Anna Konstantynova
Head of communications
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Martial law in Ukraine: business will resume as usual

Ukraine is back on global radars after Russia’s latest act of military aggression this weekend, this time against Ukrainian navy ships in the Black Sea that prompted the government to impose martial law in selected regions. In our view, the measures were excessive and not necessary, in turn prompting a disproportionately negative market reaction to them. 

The measures introduced by the government will, at minimum, demonstrate Ukraine’s institutional and physical readiness to withstand a possible campaign of Russian military aggression, thereby diminishing the risk of it occurring at all. 

Amid the turbulence, the IMF and World Bank offered support for Ukraine by reaffirming that martial law is not an impediment for their plans to lend over USD 2 bln in financing by the end of 2018. The World Bank has already scheduled a respective board meeting for Dec. 18, while the IMF managing director expects the fund’s board meeting will be scheduled after Dec. 10.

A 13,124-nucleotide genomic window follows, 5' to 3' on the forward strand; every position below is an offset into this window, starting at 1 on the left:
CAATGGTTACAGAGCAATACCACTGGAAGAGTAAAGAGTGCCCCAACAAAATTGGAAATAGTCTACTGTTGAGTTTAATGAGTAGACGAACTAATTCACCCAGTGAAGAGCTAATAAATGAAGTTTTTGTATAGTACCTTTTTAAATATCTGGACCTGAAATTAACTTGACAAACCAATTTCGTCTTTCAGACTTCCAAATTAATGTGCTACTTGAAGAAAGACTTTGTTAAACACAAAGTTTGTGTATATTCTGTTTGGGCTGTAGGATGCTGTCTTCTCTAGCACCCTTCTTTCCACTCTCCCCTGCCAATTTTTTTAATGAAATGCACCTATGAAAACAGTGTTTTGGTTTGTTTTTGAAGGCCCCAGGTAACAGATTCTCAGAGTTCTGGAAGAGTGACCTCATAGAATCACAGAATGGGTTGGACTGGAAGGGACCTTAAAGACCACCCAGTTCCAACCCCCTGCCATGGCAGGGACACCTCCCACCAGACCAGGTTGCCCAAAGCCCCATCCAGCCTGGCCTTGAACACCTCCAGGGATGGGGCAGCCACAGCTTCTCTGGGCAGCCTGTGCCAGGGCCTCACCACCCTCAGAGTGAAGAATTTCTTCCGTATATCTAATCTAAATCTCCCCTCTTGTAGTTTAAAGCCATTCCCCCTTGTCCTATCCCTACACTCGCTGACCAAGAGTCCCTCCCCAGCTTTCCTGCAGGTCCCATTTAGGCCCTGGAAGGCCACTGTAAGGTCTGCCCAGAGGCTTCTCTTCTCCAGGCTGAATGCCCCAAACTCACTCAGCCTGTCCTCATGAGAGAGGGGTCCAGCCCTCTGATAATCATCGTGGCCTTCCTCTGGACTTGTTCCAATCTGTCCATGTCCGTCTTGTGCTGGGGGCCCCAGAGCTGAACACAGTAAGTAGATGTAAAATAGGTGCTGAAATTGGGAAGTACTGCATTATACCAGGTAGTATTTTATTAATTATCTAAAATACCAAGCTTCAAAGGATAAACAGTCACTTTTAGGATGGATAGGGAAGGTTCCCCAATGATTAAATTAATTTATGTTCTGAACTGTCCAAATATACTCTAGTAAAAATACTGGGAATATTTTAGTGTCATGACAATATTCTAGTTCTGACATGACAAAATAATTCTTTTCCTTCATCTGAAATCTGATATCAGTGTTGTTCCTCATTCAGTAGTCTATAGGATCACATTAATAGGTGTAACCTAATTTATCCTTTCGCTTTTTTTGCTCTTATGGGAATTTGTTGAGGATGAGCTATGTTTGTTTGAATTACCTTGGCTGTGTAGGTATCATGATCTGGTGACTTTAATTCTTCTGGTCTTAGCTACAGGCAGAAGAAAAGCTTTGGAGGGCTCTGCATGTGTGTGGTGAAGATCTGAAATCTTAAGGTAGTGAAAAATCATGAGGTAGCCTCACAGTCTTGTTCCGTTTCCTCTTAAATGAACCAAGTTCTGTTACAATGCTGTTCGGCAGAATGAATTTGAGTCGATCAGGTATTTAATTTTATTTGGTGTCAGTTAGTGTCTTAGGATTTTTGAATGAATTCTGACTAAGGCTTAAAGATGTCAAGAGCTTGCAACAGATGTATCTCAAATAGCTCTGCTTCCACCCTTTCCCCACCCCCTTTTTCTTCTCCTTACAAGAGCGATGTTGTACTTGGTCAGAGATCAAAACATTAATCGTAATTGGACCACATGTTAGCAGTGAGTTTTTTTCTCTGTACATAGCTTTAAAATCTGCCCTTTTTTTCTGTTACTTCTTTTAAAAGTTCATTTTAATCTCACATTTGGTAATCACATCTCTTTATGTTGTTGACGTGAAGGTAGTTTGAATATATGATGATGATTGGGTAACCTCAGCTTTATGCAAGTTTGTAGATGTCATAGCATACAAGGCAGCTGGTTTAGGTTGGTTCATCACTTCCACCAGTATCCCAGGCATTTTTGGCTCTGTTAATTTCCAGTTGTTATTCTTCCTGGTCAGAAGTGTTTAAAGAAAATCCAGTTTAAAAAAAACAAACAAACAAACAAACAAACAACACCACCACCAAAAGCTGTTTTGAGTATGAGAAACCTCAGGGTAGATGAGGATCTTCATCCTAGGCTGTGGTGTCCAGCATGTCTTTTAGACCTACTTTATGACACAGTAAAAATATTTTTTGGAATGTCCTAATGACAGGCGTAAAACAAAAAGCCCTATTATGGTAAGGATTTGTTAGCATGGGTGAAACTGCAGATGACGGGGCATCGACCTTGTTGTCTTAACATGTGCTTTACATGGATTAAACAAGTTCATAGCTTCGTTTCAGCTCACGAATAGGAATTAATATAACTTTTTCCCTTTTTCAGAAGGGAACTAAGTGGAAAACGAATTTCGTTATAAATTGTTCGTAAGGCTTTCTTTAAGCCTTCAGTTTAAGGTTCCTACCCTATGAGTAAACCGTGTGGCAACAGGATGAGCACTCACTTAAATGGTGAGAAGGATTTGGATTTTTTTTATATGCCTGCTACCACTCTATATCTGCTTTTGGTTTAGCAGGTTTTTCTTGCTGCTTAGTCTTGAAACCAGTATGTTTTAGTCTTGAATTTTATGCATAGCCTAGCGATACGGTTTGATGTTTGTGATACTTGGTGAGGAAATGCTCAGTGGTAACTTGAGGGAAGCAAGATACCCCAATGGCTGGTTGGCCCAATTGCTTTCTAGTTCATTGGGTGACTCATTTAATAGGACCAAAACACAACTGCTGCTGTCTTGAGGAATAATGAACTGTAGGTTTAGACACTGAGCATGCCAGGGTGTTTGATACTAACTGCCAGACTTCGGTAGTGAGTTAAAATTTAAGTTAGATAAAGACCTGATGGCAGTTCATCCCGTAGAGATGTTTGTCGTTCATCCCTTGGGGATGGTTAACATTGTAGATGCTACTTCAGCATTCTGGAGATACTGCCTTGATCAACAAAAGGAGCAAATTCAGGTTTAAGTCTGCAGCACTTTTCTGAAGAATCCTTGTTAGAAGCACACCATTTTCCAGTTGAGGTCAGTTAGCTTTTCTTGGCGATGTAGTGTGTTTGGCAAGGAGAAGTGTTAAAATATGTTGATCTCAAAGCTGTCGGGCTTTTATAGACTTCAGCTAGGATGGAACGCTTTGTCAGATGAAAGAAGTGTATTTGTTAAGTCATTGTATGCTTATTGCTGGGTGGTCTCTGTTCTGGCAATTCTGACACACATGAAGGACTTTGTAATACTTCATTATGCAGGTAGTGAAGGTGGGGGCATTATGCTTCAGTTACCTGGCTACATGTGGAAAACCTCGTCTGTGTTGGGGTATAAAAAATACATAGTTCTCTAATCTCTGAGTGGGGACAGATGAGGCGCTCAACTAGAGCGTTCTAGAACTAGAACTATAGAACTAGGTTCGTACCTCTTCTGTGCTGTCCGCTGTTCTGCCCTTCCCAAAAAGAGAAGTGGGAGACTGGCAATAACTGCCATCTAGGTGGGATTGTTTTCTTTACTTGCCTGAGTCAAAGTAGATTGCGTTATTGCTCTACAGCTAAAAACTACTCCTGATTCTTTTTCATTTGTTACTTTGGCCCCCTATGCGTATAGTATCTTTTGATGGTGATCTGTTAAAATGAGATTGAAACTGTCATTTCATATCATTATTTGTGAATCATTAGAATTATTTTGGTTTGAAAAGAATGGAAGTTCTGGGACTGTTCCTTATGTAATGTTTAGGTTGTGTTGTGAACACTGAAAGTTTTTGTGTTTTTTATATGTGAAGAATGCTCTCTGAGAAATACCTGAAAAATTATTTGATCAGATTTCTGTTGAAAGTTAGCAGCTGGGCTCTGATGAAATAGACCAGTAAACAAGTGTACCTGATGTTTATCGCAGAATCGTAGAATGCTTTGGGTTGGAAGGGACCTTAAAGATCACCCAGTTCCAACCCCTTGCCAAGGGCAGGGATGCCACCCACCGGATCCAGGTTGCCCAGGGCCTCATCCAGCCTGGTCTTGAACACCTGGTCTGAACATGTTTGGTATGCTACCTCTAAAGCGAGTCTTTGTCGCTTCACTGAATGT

Among the possible economic benefits of the situation for Ukraine is a long-term solution to Russia currently preventing the free flow of goods to and from Ukrainian ports in the Azov Sea, to the benefit of steelmaker Metinvest.

Extended version of Concorde Capital’s review of the Martial law in Ukraine is available here


Here you will find: 
  • Market reaction: prices and YTM changes, Nov. 28 vs. Nov. 23
  • What happened: Russians shot at Ukrainian military ships
  • The government’s response: initiation of martial law
  • Parliament’s response: no martial law – no power usurpation
  • The compromise: limited martial law, presidential election date reaffirmed
  • What does martial law mean?
  • Our review of consequences of martial law being imposed on Ukraine’s economy